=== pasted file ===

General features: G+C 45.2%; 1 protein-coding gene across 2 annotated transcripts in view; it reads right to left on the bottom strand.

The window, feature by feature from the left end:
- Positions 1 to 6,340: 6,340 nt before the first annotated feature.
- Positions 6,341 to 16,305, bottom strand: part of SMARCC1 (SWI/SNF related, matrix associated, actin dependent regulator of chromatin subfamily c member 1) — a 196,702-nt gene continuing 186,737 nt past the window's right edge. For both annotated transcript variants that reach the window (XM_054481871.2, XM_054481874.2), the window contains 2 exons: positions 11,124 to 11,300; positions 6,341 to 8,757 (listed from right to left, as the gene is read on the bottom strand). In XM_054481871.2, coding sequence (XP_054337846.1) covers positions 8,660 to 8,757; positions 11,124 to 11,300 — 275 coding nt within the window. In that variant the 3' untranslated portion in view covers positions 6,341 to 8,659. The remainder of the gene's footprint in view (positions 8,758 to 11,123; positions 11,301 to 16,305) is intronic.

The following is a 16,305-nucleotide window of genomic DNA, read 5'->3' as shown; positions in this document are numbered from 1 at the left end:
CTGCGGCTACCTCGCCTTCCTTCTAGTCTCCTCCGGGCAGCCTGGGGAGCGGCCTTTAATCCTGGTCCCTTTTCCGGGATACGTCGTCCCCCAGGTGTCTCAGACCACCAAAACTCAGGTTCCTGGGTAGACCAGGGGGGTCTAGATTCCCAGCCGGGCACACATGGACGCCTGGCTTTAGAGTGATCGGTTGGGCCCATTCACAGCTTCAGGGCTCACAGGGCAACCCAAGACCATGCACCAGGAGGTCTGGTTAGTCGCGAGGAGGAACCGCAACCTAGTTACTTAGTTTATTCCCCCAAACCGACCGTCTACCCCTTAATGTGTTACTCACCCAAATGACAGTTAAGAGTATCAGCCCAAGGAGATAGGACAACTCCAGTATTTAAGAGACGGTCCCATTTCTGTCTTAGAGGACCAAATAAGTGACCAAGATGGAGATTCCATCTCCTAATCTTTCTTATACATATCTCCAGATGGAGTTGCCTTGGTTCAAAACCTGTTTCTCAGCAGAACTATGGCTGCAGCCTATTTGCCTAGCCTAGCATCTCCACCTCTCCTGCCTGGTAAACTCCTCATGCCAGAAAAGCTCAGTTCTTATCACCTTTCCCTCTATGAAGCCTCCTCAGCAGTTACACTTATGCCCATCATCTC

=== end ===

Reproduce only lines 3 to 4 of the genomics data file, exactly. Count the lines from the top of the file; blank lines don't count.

- Positions 1 to 6,340: 6,340 nt before the first annotated feature.
- Positions 6,341 to 16,305, bottom strand: part of SMARCC1 (SWI/SNF related, matrix associated, actin dependent regulator of chromatin subfamily c member 1) — a 196,702-nt gene continuing 186,737 nt past the window's right edge. For both annotated transcript variants that reach the window (XM_054481871.2, XM_054481874.2), the window contains 2 exons: positions 11,124 to 11,300; positions 6,341 to 8,757 (listed from right to left, as the gene is read on the bottom strand). In XM_054481871.2, coding sequence (XP_054337846.1) covers positions 8,660 to 8,757; positions 11,124 to 11,300 — 275 coding nt within the window. In that variant the 3' untranslated portion in view covers positions 6,341 to 8,659. The remainder of the gene's footprint in view (positions 8,758 to 11,123; positions 11,301 to 16,305) is intronic.